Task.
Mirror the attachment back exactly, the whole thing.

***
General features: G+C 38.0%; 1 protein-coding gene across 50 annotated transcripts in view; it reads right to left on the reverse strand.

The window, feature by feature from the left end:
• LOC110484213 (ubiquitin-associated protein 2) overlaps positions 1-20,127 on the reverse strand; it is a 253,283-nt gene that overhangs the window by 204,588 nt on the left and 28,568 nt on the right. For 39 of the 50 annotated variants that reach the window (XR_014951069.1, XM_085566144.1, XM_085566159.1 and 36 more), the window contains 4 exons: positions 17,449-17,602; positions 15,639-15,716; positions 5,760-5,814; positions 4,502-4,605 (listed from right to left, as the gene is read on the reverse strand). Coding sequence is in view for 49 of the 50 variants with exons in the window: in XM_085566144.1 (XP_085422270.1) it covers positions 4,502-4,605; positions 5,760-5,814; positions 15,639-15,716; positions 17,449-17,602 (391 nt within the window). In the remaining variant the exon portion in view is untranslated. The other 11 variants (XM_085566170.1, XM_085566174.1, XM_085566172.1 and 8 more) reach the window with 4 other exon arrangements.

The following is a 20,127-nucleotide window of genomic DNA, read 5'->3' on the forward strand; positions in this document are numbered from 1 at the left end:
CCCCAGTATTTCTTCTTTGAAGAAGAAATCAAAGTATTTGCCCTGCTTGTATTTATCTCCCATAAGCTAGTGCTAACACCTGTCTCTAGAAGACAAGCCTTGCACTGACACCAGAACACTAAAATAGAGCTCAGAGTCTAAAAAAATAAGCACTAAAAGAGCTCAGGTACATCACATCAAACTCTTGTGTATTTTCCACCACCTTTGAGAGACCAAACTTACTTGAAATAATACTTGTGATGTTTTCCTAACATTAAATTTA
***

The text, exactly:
General features: G+C 38.0%; 1 protein-coding gene across 50 annotated transcripts in view; it reads right to left on the reverse strand.

The window, feature by feature from the left end:
• LOC110484213 (ubiquitin-associated protein 2) overlaps positions 1-20,127 on the reverse strand; it is a 253,283-nt gene that overhangs the window by 204,588 nt on the left and 28,568 nt on the right. For 39 of the 50 annotated variants that reach the window (XR_014951069.1, XM_085566144.1, XM_085566159.1 and 36 more), the window contains 4 exons: positions 17,449-17,602; positions 15,639-15,716; positions 5,760-5,814; positions 4,502-4,605 (listed from right to left, as the gene is read on the reverse strand). Coding sequence is in view for 49 of the 50 variants with exons in the window: in XM_085566144.1 (XP_085422270.1) it covers positions 4,502-4,605; positions 5,760-5,814; positions 15,639-15,716; positions 17,449-17,602 (391 nt within the window). In the remaining variant the exon portion in view is untranslated. The other 11 variants (XM_085566170.1, XM_085566174.1, XM_085566172.1 and 8 more) reach the window with 4 other exon arrangements.

The following is a 20,127-nucleotide window of genomic DNA, read 5'->3' on the forward strand; positions in this document are numbered from 1 at the left end:
CCCCAGTATTTCTTCTTTGAAGAAGAAATCAAAGTATTTGCCCTGCTTGTATTTATCTCCCATAAGCTAGTGCTAACACCTGTCTCTAGAAGACAAGCCTTGCACTGACACCAGAACACTAAAATAGAGCTCAGAGTCTAAAAAAATAAGCACTAAAAGAGCTCAGGTACATCACATCAAACTCTTGTGTATTTTCCACCACCTTTGAGAGACCAAACTTACTTGAAATAATACTTGTGATGTTTTCCTAACATTAAATTTA